The Kalman filter (KF) is a stochastic estimator, based on a Bayesian model, traditionally employed in navigation (e.g., satellite) and ballistic tracking (Kalman and Bucy, 1961). The KF has been utilized for tremor suppression by several researchers. Rocon et al. (2007a) and Rocon and Pons (2011) have implemented a KF to track the voluntary motion and by subtracting it from the total motion, obtain an estimation of the tremor. The tremor signal was used to control a three degree-of-freedom (DOF) upper arm orthosis. Additionally, g-h and Benedict–Bordner filters were employed. The main difference between the above filters is the method of weights selection (Brookner, 1998). Widjaja et al. (2008) have also implemented the KF, fusing information from accelerometer and EMG data, to obtain a single joint (one DOF) estimate of the tremor angle to be used in diagnosis, classification, and FES applications.

It is not uncommon to assess tremor suppression methods by performing simulations, either numerically or experimentally (Hashemi et al., 2004; Popović et al., 2010; Veluvolu and Ang, 2011; Zhang et al., 2011; Taheri et al., 2012, 2015; Chuanasa and Songschon, 2014; Wang et al., 2014) and obtaining access (with ethics consent) to patients once simulations have yielded optimal results. Simulations can promote tuning and debugging of the suppression system, and thus, improve the performance. Furthermore, recordings from patients can be used to simulate the tremor profile helping to bridge the gap between simulations and testing with subjects.

Most strategies to suppress tremor employ and rely on inertial sensors. In this work instead, the sensing of interaction forces between the user and the suppression system is the primary feedback measurement used. Sections “Suppression Approach” and “Orthosis System” detail the suppression approach and the orthosis system. The controller implementation is covered in Section “Orthosis Control” and the testing procedure in Section “Testing Procedure.” The results and conclusion are presented in Sections “Results” and “Discussion.”

Materials and Methods

Suppression Approach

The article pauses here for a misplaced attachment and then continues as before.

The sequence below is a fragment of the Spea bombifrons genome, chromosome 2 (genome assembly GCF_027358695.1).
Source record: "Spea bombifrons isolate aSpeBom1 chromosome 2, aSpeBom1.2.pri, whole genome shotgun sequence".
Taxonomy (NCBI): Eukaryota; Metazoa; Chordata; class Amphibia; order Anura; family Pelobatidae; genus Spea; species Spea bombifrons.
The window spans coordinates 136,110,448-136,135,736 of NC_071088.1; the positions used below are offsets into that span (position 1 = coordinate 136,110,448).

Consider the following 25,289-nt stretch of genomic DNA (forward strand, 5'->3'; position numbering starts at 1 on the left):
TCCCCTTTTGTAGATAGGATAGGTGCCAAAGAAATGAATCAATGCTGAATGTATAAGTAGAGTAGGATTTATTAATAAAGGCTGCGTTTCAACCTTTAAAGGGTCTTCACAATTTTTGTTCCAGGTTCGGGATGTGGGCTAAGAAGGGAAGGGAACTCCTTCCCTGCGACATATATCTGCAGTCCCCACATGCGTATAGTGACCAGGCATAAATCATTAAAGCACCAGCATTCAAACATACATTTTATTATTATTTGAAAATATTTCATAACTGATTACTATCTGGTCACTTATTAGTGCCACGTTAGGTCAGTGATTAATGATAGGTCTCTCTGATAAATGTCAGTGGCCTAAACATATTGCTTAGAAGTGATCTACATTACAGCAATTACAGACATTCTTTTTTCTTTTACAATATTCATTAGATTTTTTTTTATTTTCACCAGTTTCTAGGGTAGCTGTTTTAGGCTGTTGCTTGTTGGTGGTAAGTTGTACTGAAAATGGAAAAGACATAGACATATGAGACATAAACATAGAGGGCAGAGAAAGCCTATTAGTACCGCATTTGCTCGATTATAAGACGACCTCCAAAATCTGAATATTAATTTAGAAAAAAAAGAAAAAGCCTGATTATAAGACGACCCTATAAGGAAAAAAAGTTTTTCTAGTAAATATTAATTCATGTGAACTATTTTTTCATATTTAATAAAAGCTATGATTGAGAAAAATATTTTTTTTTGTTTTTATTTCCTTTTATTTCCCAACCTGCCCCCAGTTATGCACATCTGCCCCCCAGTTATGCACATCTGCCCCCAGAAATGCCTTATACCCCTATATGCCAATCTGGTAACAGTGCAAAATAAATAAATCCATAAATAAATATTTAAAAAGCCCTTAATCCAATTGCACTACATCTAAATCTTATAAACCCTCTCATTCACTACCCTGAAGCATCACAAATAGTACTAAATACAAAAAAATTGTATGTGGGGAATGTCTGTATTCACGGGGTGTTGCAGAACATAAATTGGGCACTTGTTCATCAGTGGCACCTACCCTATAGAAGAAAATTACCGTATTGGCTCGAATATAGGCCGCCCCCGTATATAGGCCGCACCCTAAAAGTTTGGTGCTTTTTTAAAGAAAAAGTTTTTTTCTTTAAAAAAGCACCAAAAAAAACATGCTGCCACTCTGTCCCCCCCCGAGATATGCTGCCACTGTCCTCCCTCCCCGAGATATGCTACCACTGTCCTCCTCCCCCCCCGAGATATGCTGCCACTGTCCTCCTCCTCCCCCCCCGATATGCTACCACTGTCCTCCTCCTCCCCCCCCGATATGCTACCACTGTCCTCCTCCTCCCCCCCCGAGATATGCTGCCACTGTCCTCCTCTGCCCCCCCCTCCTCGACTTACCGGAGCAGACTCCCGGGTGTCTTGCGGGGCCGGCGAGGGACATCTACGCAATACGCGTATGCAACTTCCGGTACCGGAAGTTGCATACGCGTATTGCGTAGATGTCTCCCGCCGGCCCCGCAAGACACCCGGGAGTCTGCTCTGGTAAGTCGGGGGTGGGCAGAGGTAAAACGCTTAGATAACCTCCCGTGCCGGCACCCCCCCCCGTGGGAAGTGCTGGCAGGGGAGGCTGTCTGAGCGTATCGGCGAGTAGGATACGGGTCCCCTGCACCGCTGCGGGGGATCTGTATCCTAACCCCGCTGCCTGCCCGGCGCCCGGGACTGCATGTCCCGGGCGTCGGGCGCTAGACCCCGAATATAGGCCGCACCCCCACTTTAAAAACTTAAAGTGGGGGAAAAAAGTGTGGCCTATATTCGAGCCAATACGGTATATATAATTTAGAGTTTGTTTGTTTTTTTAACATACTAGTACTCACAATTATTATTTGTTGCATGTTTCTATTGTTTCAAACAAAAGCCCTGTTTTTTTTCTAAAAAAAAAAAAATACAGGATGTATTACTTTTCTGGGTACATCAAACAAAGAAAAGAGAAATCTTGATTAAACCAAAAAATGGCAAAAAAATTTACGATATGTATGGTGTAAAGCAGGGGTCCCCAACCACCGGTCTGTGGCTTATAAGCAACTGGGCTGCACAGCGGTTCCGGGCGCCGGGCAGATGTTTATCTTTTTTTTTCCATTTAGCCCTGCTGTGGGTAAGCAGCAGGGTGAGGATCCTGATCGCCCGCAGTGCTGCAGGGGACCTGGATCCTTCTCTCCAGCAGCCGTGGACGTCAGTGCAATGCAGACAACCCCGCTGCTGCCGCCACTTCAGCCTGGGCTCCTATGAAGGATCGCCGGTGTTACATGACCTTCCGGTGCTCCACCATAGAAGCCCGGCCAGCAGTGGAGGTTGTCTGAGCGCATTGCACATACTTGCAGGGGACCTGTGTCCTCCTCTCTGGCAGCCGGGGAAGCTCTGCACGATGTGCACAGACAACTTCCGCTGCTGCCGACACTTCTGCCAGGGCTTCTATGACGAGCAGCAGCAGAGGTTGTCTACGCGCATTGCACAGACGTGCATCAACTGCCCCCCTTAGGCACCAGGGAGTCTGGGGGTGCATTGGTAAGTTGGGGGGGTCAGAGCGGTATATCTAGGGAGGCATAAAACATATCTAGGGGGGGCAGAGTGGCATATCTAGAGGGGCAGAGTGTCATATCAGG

The approach presented in this article aims to guide a tremor suppression device to follow the voluntary motion of a user having tremor. The device must suppress the tremor by resisting the respective motion, while simultaneously moving along with the voluntary motion.

The tremor suppression approach responsible for tracking the voluntary motion of a human can be described using its elementary components as shown in the block diagram of Figure 1. A force transducer measures the mechanical interaction forces between a human and the suppression device. The sensed force includes both the voluntary and tremor components, as does the human motion. Therefore, the subsequent “Filter” block separates the voluntary from the total force signal. Most commonly, works dealing with tremor suppression utilize primarily the tremor signal, following its decomposition from the total recorded signal, in the suppression approach. Instead, this work primarily makes use of the voluntary component signal. One of the basic premises of almost any tremor suppression approach, used also in this work, is that tremor frequencies occupy a different frequency range than most daily voluntary motions (Rocon and Belda-Lois, 2004). The aforementioned is key to successfully decomposing a tremorous motion. Once the voluntary force has been isolated with the filter block, it is passed on to the admittance control block. The admittance controller, typically defined as (Zeng and Hemami, 1997)

R(s)=X˙(s)F(s),

accepts a force input and outputs a velocity command (upper path in Figure 1). The velocity controller in turn tracks a velocity command representing the voluntary motion received from the admittance controller. From the controller design perspective, this work considers the human tremor as a source of disturbance to the orthosis. The velocity controller acts to reject tremor disturbances that may influence and interfere with the orthosis voluntary velocity motion. Thus, the tremor forces applied by the human (lower path in Figure 1) are suppressed, while the voluntary component is tracked by the orthosis. The suppression approach is illustrated in a generic and modular form in Figure 1 such that each block may be implemented interchangeably with a variety of modules.